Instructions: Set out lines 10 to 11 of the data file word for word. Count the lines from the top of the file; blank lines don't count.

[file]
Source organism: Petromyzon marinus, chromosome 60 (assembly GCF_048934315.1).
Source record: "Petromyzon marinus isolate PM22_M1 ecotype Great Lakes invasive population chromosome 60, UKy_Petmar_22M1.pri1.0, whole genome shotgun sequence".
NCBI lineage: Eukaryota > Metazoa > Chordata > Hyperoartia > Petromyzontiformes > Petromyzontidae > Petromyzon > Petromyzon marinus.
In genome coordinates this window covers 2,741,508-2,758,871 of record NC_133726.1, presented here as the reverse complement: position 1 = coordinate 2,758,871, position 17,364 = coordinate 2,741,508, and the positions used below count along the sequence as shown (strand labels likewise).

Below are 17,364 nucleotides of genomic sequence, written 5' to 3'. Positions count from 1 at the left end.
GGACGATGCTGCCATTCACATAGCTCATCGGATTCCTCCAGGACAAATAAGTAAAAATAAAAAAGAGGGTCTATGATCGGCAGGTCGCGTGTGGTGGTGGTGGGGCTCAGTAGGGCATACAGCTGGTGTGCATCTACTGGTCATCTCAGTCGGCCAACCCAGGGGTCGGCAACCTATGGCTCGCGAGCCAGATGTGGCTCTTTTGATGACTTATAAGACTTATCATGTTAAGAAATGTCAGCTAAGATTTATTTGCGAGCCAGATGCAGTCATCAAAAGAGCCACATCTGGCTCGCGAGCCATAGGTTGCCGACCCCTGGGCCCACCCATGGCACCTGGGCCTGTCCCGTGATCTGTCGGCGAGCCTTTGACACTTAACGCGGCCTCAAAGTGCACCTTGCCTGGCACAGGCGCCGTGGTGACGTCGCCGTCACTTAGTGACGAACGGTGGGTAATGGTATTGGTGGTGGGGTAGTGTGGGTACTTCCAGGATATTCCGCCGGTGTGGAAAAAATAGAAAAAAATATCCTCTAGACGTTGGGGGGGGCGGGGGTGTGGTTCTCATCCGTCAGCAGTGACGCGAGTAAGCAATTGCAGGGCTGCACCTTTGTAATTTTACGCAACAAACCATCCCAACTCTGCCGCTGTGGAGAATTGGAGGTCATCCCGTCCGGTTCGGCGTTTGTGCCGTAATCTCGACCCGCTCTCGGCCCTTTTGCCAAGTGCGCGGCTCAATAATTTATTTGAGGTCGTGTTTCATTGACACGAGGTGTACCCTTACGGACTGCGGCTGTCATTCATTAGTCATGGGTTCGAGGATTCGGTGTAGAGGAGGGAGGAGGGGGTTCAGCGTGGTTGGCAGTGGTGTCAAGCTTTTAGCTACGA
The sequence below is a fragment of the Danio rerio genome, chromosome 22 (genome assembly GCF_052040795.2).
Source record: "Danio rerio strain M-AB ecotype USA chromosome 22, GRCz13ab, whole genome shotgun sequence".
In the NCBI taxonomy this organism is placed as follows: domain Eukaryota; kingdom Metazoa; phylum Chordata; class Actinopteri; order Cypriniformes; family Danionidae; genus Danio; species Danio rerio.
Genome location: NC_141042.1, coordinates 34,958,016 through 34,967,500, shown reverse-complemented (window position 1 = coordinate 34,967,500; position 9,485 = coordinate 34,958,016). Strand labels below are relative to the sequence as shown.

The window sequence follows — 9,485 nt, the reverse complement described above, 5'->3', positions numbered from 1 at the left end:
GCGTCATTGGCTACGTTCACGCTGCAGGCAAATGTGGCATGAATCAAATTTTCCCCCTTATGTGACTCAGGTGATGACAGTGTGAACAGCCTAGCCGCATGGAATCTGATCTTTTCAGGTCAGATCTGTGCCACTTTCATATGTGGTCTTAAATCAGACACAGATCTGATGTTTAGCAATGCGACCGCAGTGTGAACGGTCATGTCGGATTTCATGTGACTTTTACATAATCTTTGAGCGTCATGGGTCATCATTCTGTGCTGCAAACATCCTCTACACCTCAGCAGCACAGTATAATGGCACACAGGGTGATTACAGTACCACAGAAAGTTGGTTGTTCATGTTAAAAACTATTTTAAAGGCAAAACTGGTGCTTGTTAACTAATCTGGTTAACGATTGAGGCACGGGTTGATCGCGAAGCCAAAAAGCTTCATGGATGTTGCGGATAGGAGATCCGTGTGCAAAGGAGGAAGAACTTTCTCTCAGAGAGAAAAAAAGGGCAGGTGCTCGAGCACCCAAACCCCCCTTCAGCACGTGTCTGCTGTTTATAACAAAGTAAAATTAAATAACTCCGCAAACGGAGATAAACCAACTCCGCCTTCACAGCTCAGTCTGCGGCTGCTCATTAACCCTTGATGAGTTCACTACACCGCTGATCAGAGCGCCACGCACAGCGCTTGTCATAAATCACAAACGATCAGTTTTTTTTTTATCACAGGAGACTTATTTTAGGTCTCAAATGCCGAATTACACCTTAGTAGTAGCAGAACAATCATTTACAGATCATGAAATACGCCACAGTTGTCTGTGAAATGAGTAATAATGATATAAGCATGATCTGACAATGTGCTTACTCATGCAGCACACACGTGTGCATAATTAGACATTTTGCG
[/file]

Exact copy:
Genome location: NC_141042.1, coordinates 34,958,016 through 34,967,500, shown reverse-complemented (window position 1 = coordinate 34,967,500; position 9,485 = coordinate 34,958,016). Strand labels below are relative to the sequence as shown.

The window sequence follows — 9,485 nt, the reverse complement described above, 5'->3', positions numbered from 1 at the left end: